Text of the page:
Stephen Glasse, Kingsbridge, Devon
Paxman takes it on the chin
Terence Blacker (15 August) suggests that Jeremy Paxman’s beard is a “cry for help”. Being a hard-hearted soul, I have no time for men or women sporting facial hair, whatever the reason.
As we have had vans touring parts of London telling illegal immigrants to go home, how about a similar operation with the billboards declaring that only beardless citizens (especially celebrities) are welcome?
Ivor Yeloff, Norwich
Terence Blacker asks why men grow beards. Having had a beard myself for over 40 years, my wonder is that men shave.
I grew a beard at university and, yes, it might have been something about looking young for my age and wanting to look older, but it was mainly just to see what it looked like.
It was then that I realised what a chore shaving was. When I shaved the beard off as an experiment about 30 years ago, I realised how much I disliked shaving and, what was worse, a couple of hours after shaving my chin itched from the stubble for the rest of the day.
And my confused friends, who had never seen my chin before, asked me to grow it back. I’ve not shaved since.
A friend of mine, a keen reader, once told me that when he grew a beard he realised it meant an extra five minutes each day in which he could read a book. When I reminded him of this more recently, he told me that nowadays it meant an extra five minutes in bed.
Paul Dormer, Guildford
I’m sorry, it just wasn’t cricket
On 26 July you published a letter of mine recommending the garden release of the African field cricket Gryllus bimaculatus. It is widely available in the UK as a reptile food, has a pleasant song, and I thought it would add exoticism to my garden. This idea was also the subject of a light-hearted article published in The Independent on 3 August.
Last Thursday I received a phone call from the police informing me that by introducing into my garden a species of cricket not native to the UK, I’d broken the law (Wildlife and Countryside Act 1981, section 14(1)), and later I was interviewed by a policeman. He was very friendly and pleasant (he wanted to educate more than anything else), but I did receive an Adult Restorative Disposal (ARD).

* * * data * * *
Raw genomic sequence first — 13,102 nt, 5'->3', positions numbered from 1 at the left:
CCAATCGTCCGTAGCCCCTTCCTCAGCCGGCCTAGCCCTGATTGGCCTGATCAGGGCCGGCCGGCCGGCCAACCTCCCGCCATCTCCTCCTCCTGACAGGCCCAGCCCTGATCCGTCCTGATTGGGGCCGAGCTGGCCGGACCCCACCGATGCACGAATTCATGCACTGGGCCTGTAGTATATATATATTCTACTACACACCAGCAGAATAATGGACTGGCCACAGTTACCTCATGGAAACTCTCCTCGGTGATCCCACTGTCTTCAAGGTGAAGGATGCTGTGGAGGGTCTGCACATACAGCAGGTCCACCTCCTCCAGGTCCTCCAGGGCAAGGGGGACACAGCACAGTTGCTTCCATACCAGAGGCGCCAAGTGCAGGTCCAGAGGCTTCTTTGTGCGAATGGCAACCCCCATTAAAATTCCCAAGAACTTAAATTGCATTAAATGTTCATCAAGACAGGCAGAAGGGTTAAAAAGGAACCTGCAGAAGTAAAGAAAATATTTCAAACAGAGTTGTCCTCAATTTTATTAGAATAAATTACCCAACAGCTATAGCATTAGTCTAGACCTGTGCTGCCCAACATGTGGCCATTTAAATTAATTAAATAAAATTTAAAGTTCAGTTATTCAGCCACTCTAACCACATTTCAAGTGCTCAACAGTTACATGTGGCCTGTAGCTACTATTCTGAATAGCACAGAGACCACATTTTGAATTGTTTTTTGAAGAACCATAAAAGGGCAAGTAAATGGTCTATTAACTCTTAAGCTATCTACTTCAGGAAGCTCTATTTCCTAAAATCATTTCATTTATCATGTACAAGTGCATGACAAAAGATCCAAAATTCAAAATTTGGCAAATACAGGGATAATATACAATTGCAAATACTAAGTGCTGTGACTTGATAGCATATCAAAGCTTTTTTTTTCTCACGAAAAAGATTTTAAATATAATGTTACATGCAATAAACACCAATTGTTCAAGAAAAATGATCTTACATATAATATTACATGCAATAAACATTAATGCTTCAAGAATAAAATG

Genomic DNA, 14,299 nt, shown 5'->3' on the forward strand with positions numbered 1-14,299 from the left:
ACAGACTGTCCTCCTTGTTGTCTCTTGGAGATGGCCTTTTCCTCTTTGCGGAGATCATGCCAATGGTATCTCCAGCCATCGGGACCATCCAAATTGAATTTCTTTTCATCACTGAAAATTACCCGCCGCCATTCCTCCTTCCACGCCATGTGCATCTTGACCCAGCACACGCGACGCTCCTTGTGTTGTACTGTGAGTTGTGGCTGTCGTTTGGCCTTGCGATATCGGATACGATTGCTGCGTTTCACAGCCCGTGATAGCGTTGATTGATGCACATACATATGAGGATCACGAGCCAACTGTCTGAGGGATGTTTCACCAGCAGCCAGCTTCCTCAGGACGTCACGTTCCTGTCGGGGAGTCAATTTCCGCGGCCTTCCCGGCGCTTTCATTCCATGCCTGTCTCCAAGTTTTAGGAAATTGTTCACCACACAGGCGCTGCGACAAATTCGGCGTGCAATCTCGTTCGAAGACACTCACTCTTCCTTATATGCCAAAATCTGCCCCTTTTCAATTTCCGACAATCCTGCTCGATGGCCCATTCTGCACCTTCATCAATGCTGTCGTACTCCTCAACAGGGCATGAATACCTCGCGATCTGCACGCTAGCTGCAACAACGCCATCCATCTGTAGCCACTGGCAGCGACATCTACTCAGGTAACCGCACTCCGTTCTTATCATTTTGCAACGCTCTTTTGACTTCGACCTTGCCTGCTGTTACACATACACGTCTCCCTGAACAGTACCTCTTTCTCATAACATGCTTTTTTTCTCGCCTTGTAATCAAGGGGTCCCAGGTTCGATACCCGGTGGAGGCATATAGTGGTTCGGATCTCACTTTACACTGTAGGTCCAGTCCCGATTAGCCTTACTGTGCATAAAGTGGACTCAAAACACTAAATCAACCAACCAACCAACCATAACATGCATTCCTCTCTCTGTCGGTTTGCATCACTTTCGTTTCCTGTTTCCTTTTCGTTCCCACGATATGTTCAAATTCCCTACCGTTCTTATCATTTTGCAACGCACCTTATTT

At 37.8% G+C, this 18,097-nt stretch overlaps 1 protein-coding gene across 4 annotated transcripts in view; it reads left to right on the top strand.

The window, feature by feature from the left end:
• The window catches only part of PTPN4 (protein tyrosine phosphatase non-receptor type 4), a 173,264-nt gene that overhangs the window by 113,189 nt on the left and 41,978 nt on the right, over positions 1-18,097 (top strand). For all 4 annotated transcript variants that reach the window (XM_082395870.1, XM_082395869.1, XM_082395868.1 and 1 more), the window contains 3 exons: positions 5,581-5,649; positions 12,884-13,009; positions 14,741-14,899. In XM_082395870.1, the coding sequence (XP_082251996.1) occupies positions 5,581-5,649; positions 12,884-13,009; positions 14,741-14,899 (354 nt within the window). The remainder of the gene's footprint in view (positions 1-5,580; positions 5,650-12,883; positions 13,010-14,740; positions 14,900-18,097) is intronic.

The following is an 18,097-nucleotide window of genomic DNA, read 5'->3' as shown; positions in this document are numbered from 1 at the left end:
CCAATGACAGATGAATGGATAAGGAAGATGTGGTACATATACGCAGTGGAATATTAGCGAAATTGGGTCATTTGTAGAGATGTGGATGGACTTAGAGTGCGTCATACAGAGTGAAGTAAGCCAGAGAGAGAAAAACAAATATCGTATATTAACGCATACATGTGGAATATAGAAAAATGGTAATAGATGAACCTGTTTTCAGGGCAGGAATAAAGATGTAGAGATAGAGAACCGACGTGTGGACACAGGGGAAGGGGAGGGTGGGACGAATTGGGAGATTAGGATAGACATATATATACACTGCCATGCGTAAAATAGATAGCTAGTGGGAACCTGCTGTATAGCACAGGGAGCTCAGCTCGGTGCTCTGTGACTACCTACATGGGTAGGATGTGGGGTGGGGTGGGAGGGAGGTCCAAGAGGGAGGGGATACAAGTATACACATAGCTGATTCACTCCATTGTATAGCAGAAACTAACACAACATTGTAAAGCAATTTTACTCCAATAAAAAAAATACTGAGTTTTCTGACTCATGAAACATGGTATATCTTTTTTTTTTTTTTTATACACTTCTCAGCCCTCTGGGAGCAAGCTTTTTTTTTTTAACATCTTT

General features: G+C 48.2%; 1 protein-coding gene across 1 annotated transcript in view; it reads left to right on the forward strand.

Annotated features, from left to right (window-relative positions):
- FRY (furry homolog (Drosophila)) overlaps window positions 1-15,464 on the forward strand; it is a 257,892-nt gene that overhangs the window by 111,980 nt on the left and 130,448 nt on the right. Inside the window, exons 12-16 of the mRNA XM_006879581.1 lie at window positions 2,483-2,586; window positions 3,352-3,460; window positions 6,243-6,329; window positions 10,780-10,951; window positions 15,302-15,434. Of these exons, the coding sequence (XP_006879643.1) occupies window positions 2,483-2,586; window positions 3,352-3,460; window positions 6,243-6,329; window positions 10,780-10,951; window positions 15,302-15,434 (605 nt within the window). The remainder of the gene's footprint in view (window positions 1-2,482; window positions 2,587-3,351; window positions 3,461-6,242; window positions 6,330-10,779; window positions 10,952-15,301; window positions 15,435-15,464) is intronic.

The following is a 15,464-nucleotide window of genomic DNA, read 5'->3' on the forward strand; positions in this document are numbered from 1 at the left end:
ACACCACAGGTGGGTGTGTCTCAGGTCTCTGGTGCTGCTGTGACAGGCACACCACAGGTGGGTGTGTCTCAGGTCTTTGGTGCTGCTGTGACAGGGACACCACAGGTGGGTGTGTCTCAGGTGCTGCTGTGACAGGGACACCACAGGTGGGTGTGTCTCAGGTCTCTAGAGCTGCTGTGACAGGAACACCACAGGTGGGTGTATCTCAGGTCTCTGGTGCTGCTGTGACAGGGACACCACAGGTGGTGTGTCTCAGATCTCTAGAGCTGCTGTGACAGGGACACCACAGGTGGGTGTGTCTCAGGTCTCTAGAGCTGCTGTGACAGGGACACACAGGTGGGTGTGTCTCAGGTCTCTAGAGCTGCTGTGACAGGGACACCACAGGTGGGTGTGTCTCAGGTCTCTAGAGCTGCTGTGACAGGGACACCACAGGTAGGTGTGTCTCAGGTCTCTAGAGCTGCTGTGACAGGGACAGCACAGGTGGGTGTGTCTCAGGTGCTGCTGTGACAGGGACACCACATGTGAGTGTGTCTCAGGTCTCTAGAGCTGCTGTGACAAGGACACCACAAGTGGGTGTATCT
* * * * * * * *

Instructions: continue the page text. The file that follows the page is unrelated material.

Through your columns may I now warn the public against releasing any non-native animal species into our environment, and apologise for any confusion I may have caused? British ecosystems are ancient, precious, and fragile, and the consequences of such actions can be potentially devastating.
Daniel Emlyn-Jones, Oxford
Payday loan to buy drugs
On the eve of her admission to a drug treatment clinic, my daughter took out a loan with a payday loan company to buy drugs. She lied on the application form, saying she was on benefits, and there were no checks to see if she would be able to repay the money. In fact, she has no income and I support her.
Thankfully she is drug-free at the moment, but for parents and friends of drug addicts the advent of online loans is a horrifying prospect. I am certainly glad the Archbishop of Canterbury is challenging irresponsible lending.
Name and address supplied
The city that likes bikes
Bella Bathurst asks if bikes will ever truly belong on Britain’s roads (Voices, 13 August). Bikes certainly seem to belong on Bristol’s roads. In Bristol, unlike most towns where I’ve cycled, there seems to be more mutual toleration between cyclists and drivers, and between cyclists and pedestrians.
I’m not sure why this should be. Perhaps it’s because bikes are allowed on so many pavements. Cyclists don’t feel such a need to take stupid risks in traffic. They also seem more considerate towards pedestrians. Not quite Holland, but Bristol is getting something right.
George Meikle, Glasgow
Lesson from St Paul
Christina Jones (letter, 14 August) rightly notes that “pay is not all” with respect to recruitment and retention of key professionals, such as teachers. A child and adolescent psychiatrist myself, I would only like to echo her words and maybe add from St Paul: “Faith, hope and love ... and the greatest of these is love” (I Corinthians 13:13). I am sure that most other faiths have similar quotations and I would love to hear them.
Susanne Griffin, London NW1
Seen him before
I know it’s the silly season, but did you have to subject us to yet another photograph of spin-crazy David Cameron, providing yet another “photo opportunity” (14 August)? It was neither a good photograph nor an illustration of “news”. And as for the caption: shock, horror! A dog squirmed out of its handler’s arms, while being stroked by Cameron. Well, I never.
Norman Evans, East Horsley, Surrey